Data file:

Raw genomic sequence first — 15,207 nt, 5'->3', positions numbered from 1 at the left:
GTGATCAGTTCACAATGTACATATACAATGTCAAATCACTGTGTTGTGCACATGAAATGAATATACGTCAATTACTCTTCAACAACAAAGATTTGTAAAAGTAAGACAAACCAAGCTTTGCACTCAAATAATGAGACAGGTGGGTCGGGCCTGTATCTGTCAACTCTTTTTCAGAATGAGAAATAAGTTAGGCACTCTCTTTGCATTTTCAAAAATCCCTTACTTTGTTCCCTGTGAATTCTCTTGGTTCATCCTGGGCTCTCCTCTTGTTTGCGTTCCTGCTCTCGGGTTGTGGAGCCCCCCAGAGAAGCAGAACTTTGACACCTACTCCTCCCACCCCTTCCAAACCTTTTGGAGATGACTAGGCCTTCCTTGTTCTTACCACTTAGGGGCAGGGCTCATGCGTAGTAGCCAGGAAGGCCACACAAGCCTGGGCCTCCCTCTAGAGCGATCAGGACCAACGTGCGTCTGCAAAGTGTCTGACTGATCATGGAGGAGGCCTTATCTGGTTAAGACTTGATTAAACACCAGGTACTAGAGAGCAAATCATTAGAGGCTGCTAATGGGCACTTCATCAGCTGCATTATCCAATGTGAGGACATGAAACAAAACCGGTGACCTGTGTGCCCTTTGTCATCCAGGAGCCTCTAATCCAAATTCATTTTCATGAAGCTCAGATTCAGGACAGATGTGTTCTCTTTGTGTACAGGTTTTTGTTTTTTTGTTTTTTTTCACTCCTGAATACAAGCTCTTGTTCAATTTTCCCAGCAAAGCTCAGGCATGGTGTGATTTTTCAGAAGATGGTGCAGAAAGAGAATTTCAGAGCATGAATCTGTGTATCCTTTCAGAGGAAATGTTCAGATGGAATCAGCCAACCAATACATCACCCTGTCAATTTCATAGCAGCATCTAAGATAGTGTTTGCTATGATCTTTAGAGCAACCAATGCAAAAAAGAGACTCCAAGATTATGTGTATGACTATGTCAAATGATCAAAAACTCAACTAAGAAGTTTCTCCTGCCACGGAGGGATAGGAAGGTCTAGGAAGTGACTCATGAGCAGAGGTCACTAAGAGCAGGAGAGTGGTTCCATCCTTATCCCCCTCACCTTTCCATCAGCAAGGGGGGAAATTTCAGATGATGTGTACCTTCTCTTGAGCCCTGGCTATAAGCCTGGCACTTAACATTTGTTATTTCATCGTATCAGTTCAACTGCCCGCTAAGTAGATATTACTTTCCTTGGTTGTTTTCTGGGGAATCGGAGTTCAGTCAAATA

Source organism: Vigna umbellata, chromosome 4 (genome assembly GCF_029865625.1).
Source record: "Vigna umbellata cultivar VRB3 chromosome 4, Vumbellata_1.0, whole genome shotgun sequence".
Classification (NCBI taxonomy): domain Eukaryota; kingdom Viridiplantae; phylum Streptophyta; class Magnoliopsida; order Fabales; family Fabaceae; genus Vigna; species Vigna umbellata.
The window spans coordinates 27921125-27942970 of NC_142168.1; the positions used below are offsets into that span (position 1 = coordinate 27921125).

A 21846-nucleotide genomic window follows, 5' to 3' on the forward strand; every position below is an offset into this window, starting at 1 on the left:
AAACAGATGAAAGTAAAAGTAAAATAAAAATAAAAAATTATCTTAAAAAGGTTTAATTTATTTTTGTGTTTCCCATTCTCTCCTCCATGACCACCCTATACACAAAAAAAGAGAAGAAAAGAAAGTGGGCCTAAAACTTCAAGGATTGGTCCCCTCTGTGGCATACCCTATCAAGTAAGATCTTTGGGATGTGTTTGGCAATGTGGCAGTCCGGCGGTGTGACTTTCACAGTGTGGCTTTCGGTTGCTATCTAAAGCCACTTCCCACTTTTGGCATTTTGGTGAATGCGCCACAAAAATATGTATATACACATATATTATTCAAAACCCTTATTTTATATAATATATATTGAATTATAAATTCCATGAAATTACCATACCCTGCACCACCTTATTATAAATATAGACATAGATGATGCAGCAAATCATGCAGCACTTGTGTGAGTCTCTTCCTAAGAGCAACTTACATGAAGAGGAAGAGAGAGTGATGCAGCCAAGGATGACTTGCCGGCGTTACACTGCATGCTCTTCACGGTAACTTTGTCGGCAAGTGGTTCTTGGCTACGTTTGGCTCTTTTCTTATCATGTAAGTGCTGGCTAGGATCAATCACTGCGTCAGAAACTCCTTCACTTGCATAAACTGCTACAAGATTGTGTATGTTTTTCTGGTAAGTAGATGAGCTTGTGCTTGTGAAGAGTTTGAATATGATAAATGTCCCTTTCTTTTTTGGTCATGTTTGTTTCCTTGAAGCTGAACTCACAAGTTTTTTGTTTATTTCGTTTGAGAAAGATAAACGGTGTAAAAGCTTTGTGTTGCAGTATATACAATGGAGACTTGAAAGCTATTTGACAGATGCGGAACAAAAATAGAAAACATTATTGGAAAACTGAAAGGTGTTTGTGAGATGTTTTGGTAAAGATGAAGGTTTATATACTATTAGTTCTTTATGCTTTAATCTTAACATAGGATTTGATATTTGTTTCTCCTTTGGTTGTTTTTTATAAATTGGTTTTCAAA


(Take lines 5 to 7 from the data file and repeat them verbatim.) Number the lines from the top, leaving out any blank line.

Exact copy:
Classification (NCBI taxonomy): domain Eukaryota; kingdom Viridiplantae; phylum Streptophyta; class Magnoliopsida; order Fabales; family Fabaceae; genus Vigna; species Vigna umbellata.
The window spans coordinates 27921125-27942970 of NC_142168.1; the positions used below are offsets into that span (position 1 = coordinate 27921125).

A 21846-nucleotide genomic window follows, 5' to 3' on the forward strand; every position below is an offset into this window, starting at 1 on the left: